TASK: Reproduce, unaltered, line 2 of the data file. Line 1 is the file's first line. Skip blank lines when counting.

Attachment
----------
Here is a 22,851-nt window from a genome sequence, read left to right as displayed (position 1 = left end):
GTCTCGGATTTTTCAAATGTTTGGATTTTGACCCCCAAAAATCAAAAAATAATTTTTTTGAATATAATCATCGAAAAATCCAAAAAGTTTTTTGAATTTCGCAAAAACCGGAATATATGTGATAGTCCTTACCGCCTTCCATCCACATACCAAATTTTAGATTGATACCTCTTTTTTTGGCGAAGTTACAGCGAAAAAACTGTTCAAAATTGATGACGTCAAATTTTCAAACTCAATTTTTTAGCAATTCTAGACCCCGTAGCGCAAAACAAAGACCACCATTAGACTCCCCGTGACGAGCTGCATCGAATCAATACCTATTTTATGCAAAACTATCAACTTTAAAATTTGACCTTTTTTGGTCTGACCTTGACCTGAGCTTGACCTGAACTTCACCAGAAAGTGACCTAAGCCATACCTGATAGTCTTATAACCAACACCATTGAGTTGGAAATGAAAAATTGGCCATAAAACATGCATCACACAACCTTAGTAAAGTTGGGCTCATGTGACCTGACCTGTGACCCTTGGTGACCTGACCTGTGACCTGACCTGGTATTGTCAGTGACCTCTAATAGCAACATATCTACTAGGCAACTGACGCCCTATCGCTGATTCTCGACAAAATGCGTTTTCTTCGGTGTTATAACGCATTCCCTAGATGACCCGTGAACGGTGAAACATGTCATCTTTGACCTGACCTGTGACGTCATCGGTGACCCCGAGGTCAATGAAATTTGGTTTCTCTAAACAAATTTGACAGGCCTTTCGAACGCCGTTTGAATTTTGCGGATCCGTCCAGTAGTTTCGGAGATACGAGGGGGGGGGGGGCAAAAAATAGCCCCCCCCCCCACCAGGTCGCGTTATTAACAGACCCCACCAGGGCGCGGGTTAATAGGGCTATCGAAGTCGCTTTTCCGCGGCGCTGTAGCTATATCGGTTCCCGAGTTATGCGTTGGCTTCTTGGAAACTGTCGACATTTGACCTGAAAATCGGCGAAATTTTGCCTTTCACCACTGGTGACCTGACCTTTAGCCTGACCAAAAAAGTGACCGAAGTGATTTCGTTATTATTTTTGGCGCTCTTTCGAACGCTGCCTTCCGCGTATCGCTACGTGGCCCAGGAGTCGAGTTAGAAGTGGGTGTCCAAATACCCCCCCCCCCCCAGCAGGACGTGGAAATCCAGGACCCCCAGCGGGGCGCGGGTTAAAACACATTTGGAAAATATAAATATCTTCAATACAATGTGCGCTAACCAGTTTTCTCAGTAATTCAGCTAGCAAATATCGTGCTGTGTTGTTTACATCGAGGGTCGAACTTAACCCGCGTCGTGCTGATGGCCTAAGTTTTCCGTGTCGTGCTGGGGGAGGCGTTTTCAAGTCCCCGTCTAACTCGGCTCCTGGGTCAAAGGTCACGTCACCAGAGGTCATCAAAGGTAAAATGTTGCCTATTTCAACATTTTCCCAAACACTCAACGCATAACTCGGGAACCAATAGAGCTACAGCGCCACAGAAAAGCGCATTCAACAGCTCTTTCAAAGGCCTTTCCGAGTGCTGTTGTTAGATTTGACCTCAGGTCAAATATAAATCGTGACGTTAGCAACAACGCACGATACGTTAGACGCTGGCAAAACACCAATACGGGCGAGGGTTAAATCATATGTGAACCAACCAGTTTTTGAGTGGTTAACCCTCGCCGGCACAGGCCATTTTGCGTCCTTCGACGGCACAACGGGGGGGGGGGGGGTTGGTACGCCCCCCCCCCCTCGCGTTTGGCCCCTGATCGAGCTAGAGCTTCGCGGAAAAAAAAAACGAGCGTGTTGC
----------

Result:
GTCTCGGATTTTTCAAATGTTTGGATTTTGACCCCCAAAAATCAAAAAATAATTTTTTTGAATATAATCATCGAAAAATCCAAAAAGTTTTTTGAATTTCGCAAAAACCGGAATATATGTGATAGTCCTTACCGCCTTCCATCCACATACCAAATTTTAGATTGATACCTCTTTTTTTGGCGAAGTTACAGCGAAAAAACTGTTCAAAATTGATGACGTCAAATTTTCAAACTCAATTTTTTAGCAATTCTAGACCCCGTAGCGCAAAACAAAGACCACCATTAGACTCCCCGTGACGAGCTGCATCGAATCAATACCTATTTTATGCAAAACTATCAACTTTAAAATTTGACCTTTTTTGGTCTGACCTTGACCTGAGCTTGACCTGAACTTCACCAGAAAGTGACCTAAGCCATACCTGATAGTCTTATAACCAACACCATTGAGTTGGAAATGAAAAATTGGCCATAAAACATGCATCACACAACCTTAGTAAAGTTGGGCTCATGTGACCTGACCTGTGACCCTTGGTGACCTGACCTGTGACCTGACCTGGTATTGTCAGTGACCTCTAATAGCAACATATCTACTAGGCAACTGACGCCCTATCGCTGATTCTCGACAAAATGCGTTTTCTTCGGTGTTATAACGCATTCCCTAGATGACCCGTGAACGGTGAAACATGTCATCTTTGACCTGACCTGTGACGTCATCGGTGACCCCGAGGTCAATGAAATTTGGTTTCTCTAAACAAATTTGACAGGCCTTTCGAACGCCGTTTGAATTTTGCGGATCCGTCCAGTAGTTTCGGAGATACGAGGGGGGGGGGGGCAAAAAATAGCCCCCCCCCCCACCAGGTCGCGTTATTAACAGACCCCACCAGGGCGCGGGTTAATAGGGCTATCGAAGTCGCTTTTCCGCGGCGCTGTAGCTATATCGGTTCCCGAGTTATGCGTTGGCTTCTTGGAAACTGTCGACATTTGACCTGAAAATCGGCGAAATTTTGCCTTTCACCACTGGTGACCTGACCTTTAGCCTGACCAAAAAAGTGACCGAAGTGATTTCGTTATTATTTTTGGCGCTCTTTCGAACGCTGCCTTCCGCGTATCGCTACGTGGCCCAGGAGTCGAGTTAGAAGTGGGTGTCCAAATACCCCCCCCCCCCCAGCAGGACGTGGAAATCCAGGACCCCCAGCGGGGCGCGGGTTAAAACACATTTGGAAAATATAAATATCTTCAATACAATGTGCGCTAACCAGTTTTCTCAGTAATTCAGCTAGCAAATATCGTGCTGTGTTGTTTACATCGAGGGTCGAACTTAACCCGCGTCGTGCTGATGGCCTAAGTTTTCCGTGTCGTGCTGGGGGAGGCGTTTTCAAGTCCCCGTCTAACTCGGCTCCTGGGTCAAAGGTCACGTCACCAGAGGTCATCAAAGGTAAAATGTTGCCTATTTCAACATTTTCCCAAACACTCAACGCATAACTCGGGAACCAATAGAGCTACAGCGCCACAGAAAAGCGCATTCAACAGCTCTTTCAAAGGCCTTTCCGAGTGCTGTTGTTAGATTTGACCTCAGGTCAAATATAAATCGTGACGTTAGCAACAACGCACGATACGTTAGACGCTGGCAAAACACCAATACGGGCGAGGGTTAAATCATATGTGAACCAACCAGTTTTTGAGTGGTTAACCCTCGCCGGCACAGGCCATTTTGCGTCCTTCGACGGCACAACGGGGGGGGGGGGGGTTGGTACGCCCCCCCCCCCTCGCGTTTGGCCCCTGATCGAGCTAGAGCTTCGCGGAAAAAAAAAACGAGCGTGTTGC